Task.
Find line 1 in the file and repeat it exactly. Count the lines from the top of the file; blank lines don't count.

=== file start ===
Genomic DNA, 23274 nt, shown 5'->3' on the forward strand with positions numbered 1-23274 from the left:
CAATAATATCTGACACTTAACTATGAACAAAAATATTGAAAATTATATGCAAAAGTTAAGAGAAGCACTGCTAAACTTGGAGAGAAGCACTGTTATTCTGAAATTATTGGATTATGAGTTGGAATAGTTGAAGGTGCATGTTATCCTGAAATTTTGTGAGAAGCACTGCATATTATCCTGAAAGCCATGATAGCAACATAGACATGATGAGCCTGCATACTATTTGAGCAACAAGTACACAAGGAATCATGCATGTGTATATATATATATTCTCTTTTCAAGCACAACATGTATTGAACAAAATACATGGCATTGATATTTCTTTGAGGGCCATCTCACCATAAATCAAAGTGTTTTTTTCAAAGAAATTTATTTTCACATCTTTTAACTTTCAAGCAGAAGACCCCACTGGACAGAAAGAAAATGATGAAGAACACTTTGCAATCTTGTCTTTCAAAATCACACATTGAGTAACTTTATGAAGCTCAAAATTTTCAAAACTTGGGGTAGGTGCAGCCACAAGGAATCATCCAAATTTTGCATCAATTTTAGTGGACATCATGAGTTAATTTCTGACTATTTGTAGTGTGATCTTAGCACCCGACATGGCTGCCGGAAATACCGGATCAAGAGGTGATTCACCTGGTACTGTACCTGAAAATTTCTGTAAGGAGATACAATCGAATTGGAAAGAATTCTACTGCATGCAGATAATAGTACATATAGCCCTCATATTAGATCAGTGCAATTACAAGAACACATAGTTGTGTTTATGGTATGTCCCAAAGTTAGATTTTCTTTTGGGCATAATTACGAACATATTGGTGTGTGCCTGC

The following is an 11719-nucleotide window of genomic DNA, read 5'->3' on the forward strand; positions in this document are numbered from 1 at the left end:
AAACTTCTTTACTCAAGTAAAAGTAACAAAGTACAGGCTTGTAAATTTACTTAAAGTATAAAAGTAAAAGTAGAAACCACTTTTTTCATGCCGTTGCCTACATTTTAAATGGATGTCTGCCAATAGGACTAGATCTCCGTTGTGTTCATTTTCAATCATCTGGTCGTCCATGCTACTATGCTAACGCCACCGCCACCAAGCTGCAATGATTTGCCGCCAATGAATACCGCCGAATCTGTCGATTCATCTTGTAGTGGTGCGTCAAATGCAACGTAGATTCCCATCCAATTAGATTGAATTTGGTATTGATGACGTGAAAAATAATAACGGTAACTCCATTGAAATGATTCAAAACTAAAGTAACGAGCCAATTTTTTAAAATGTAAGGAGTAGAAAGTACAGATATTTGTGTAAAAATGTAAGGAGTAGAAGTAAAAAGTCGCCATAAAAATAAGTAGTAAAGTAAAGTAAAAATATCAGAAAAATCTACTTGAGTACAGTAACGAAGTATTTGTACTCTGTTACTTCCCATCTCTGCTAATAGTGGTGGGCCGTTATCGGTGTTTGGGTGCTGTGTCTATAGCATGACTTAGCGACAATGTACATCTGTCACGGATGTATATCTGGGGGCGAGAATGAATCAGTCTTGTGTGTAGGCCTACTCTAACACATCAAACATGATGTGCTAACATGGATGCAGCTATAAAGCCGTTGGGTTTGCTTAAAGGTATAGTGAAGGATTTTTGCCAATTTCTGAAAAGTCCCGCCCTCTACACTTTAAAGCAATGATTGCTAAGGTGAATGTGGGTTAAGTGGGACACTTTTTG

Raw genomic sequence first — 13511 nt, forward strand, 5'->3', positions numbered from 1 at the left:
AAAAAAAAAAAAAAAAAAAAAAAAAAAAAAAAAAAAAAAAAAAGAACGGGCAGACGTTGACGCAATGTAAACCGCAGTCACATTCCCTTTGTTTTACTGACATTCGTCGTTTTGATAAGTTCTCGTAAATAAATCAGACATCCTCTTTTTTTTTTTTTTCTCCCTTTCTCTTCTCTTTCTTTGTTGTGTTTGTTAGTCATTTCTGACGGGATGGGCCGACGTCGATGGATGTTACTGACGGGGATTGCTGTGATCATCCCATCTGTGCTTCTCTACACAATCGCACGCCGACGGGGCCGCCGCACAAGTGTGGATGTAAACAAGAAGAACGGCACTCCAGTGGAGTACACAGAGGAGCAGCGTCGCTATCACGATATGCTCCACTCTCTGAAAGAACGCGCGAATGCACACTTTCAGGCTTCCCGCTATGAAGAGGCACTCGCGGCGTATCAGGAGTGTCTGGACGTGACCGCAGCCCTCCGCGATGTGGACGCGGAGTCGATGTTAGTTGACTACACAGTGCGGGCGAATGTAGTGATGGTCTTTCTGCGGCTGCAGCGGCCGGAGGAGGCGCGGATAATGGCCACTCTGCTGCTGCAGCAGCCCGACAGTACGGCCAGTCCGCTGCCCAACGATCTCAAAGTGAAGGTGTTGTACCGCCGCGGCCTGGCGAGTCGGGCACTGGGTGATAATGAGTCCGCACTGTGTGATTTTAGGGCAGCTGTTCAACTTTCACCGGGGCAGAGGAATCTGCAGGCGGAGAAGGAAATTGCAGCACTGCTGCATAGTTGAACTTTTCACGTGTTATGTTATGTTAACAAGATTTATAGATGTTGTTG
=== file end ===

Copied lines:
Genomic DNA, 23274 nt, shown 5'->3' on the forward strand with positions numbered 1-23274 from the left: